That anyone should desire information on the value system of atheists is prima facie evidence that atheists are presumed to be different. It is therefore appropriate that consideration should be given to the commonly accepted value systems before the atheist viewpoint is put forward.

A pecking order is common in the animal kingdom and becomes more highly developed as the mental powers become more sophisticated.

In family life the code of behaviour may be dictated by the dominant male or female or some times by a dual approach. With the development of tribal life the bravest and strongest assumed the mantle of authority. The one with the most heads, scalps, wives, cattle, etc. became the chieftain. It was a small step to kings and lineage, to armies and the ability to physically enforce the rules of the ruler.

Sometimes it was the most wily who managed to be ‘top dog’ and occasionally it was the most wise who adjudicated when problems arose, though often they played second fiddle to the bully-boy.

Obviously rules are necessary to enable people to live together in societies. Imagine driving on our roads and freeways without road rules or running a restaurant without hygiene standards.

This leads to the question of who or what should lay down the rules and who or what should ensure that they are being observed.

To the Greeks belongs the honour of conceiving the idea of democracy as an alternative to a single authority. The Greek model was very narrow with only a segment of society being deemed worthy of participating. It took well over 2000 years for women to be given the right to partake in our political process of election and they are still excluded from many institutions and societies.

The British can claim the honour of clipping the wings of the absolute monarch who claimed to rule by ‘divine’ right and to begin the process which has led to the parliaments of today.

We elect our representatives to formulate both our laws and rules of general behaviour and the procedures to be followed when they are disobeyed.

We are all very much aware of the consequences when society reverts to one man or a limited clique dictating the rules and having the ability to enforce them.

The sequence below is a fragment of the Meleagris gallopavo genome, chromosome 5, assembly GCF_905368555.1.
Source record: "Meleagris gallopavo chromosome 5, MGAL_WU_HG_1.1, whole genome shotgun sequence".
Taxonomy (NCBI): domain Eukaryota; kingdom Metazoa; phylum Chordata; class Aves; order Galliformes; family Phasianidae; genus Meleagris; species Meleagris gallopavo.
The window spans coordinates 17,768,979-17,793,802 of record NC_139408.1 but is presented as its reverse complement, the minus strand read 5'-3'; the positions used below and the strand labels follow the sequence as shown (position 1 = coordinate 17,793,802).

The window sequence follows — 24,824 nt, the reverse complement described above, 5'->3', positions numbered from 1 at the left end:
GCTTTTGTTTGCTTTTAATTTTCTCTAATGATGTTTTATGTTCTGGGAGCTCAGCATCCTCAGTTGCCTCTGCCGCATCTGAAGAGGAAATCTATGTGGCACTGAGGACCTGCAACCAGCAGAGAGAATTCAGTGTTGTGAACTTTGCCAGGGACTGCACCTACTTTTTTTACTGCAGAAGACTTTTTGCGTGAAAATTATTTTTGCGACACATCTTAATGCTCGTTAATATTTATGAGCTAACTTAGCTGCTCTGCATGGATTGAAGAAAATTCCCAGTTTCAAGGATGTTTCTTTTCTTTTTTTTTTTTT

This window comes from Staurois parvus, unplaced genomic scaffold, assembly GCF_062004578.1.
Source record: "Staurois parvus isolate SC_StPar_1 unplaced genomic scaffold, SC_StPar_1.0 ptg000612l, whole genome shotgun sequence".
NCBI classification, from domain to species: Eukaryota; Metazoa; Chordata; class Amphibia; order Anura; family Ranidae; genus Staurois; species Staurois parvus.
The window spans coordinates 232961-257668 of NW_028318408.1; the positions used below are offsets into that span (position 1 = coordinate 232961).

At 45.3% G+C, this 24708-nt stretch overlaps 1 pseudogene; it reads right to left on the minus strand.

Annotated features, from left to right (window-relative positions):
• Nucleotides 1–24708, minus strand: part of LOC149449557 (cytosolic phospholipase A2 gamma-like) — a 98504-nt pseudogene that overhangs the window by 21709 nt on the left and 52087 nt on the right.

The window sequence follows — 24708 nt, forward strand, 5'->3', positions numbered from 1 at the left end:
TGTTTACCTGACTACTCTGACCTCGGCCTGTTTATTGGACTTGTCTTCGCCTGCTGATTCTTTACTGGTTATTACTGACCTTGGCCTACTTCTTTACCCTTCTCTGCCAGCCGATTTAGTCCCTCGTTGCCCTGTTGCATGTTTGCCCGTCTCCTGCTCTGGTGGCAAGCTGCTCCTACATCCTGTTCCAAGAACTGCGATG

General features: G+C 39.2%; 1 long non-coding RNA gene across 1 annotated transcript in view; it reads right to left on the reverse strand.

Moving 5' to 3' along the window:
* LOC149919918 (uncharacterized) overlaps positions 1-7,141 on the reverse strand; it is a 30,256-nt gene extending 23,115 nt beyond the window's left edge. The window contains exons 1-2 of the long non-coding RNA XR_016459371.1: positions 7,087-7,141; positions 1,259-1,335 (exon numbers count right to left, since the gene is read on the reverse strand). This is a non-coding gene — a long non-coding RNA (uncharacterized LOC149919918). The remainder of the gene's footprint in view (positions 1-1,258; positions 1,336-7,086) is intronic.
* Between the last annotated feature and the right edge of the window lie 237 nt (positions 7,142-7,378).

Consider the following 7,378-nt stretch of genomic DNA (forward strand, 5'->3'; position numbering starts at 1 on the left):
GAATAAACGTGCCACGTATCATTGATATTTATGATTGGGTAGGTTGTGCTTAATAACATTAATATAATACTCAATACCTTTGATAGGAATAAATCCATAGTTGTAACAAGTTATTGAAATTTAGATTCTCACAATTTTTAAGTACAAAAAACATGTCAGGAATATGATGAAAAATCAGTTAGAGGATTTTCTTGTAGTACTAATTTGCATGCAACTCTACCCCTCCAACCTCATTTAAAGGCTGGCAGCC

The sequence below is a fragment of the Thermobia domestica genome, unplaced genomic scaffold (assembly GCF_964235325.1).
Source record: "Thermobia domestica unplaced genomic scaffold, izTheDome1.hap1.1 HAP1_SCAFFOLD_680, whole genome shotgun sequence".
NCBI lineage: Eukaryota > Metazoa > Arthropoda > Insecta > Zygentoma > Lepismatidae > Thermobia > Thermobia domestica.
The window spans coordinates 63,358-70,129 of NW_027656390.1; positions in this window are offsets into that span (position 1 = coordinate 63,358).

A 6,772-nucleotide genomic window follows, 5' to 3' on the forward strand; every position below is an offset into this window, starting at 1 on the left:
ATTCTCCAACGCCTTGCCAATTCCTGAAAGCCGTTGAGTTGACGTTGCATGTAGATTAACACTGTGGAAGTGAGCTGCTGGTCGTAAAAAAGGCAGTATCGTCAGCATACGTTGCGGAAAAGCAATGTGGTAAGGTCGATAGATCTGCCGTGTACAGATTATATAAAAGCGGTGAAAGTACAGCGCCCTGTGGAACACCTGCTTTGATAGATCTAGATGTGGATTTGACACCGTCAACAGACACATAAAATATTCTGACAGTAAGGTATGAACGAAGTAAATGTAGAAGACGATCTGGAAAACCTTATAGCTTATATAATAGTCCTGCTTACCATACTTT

For four thousand years there have been men who have attempted to set forth rules to ensure that society functioned equitably for all.

The first recorded of these was the Babylonian King Hammurabi c23OOBC whose laws were found engraved in cuneiform script. He has been identified with Amraphel of Genesis. The ten commandments of the Biblical Moses may well have had their source in this ancient code.

The Pharaohs of Egypt decreed codes; many of which were contained in the Book of the Dead.

The Greeks produced many outstanding philosophers whose ideas have found a place in our laws and methods of determining the most appropriate way of resolving problems. The Roman Empire required a very wide range of laws and they form the basis of our laws today.

Many of the myths and laws of the Hebrews came from their neighbours, usually as the result of them being captives in powerful empires. To give authority to their rules the priests declared that their chief god Yahweh was the author and hence that the laws were binding.

Confucius (c5OOBC) whose teachings were enshrined as a religion was one of a long line of philosophers extending to the present day.

Philosophies which purported to have super natural backing often gave rise to particular religions, especially when given written form and considered sacred – The Vedas (c1OOOBC), parts of the Old Testament (c5OOBC), the New Testament (100AD), the Koran (c650AD) and the Book of Mormon (21st Sept 1823) etc.

A vital question arises in regard to these philosophers, rulers, books, religious organisations and men and women claiming supernatural authority. What degree of credibility and authority should we grant them? To an atheist who has sifted the evidence and arrived at the conclusion that the 10,000+ supernatural beings are figments of human imagination the answer is straightforward.

There are no codes or laws in concrete form given by any supernatural being. There are plenty which claim to have supernatural input but on examination they fail to measure up to the best which humans can devise. Therefore atheists claim that humankind must determine the best rules according to the situation. We do not consider that any one man in the past or in the present has had the wisdom to dictate to humanity as a whole, for all time and in every situation, the one correct course of action.

Atheists maintain the right to collectively winnow the best from the past and the present and advocate that fellow citizens meet that standard. We see no justification for according to one person or to a specific group of people the authority to impose their particular codes or standards on society at large.